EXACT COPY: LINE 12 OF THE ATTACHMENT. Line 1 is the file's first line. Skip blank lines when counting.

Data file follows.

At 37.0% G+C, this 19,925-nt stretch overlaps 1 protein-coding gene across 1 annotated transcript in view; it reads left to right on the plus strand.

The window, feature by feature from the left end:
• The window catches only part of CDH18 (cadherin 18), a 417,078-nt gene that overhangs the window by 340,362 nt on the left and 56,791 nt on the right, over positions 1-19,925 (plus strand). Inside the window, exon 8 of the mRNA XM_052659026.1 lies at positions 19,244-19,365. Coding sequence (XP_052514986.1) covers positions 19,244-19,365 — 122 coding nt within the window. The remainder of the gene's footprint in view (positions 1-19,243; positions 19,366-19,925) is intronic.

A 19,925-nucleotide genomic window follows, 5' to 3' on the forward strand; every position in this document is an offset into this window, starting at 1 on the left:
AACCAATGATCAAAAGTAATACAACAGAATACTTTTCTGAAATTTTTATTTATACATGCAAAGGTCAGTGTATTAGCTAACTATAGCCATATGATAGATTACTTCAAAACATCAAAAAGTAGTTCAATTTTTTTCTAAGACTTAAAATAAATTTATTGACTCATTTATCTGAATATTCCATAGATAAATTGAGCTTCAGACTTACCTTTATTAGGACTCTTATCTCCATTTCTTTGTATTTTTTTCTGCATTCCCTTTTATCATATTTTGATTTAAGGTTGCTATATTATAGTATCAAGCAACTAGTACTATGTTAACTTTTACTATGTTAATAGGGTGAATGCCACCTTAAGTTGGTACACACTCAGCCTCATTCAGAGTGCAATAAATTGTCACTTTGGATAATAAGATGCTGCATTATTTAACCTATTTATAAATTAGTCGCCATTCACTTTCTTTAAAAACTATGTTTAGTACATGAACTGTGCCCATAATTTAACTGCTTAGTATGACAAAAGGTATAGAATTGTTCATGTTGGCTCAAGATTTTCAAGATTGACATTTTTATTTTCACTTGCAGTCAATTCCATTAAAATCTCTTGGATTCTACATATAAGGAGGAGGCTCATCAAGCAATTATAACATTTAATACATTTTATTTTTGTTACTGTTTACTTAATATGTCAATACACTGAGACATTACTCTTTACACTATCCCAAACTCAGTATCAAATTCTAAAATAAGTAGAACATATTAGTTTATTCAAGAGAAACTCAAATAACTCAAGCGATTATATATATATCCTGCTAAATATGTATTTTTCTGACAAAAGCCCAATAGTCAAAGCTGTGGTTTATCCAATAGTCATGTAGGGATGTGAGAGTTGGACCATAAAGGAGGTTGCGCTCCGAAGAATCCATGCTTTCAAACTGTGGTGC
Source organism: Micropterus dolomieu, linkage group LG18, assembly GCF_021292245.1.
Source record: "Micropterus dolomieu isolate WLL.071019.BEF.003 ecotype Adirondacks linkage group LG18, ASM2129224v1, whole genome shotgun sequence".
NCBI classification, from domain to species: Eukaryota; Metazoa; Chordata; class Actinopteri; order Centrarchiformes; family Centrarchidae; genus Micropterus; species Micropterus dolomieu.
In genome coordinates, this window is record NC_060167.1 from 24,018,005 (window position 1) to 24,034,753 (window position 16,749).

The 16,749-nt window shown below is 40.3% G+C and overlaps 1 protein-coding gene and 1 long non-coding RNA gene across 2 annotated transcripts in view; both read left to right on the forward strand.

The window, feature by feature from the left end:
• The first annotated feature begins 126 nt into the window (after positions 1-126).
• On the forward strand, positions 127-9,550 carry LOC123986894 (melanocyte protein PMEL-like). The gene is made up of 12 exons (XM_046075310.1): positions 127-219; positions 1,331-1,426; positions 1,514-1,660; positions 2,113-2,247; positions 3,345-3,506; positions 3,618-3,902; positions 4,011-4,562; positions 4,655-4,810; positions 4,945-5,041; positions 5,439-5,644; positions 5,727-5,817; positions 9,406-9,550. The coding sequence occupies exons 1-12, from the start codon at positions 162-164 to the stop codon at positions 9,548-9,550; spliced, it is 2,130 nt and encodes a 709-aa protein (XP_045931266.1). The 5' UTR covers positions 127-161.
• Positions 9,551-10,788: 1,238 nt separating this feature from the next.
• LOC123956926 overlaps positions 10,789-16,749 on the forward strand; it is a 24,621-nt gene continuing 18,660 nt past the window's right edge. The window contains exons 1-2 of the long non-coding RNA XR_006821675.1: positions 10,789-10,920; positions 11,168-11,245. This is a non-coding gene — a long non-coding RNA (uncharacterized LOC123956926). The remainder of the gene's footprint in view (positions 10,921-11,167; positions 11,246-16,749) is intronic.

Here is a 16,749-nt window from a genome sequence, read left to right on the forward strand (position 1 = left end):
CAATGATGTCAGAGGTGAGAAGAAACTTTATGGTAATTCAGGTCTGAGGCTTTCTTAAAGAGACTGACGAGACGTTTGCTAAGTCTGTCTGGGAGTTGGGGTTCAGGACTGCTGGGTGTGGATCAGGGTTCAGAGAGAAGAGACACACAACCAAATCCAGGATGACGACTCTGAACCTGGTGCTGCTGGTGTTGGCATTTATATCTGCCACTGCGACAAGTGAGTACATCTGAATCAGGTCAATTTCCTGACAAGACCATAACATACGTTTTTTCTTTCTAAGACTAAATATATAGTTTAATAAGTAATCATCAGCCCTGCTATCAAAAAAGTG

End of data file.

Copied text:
• The first annotated feature begins 126 nt into the window (after positions 1-126).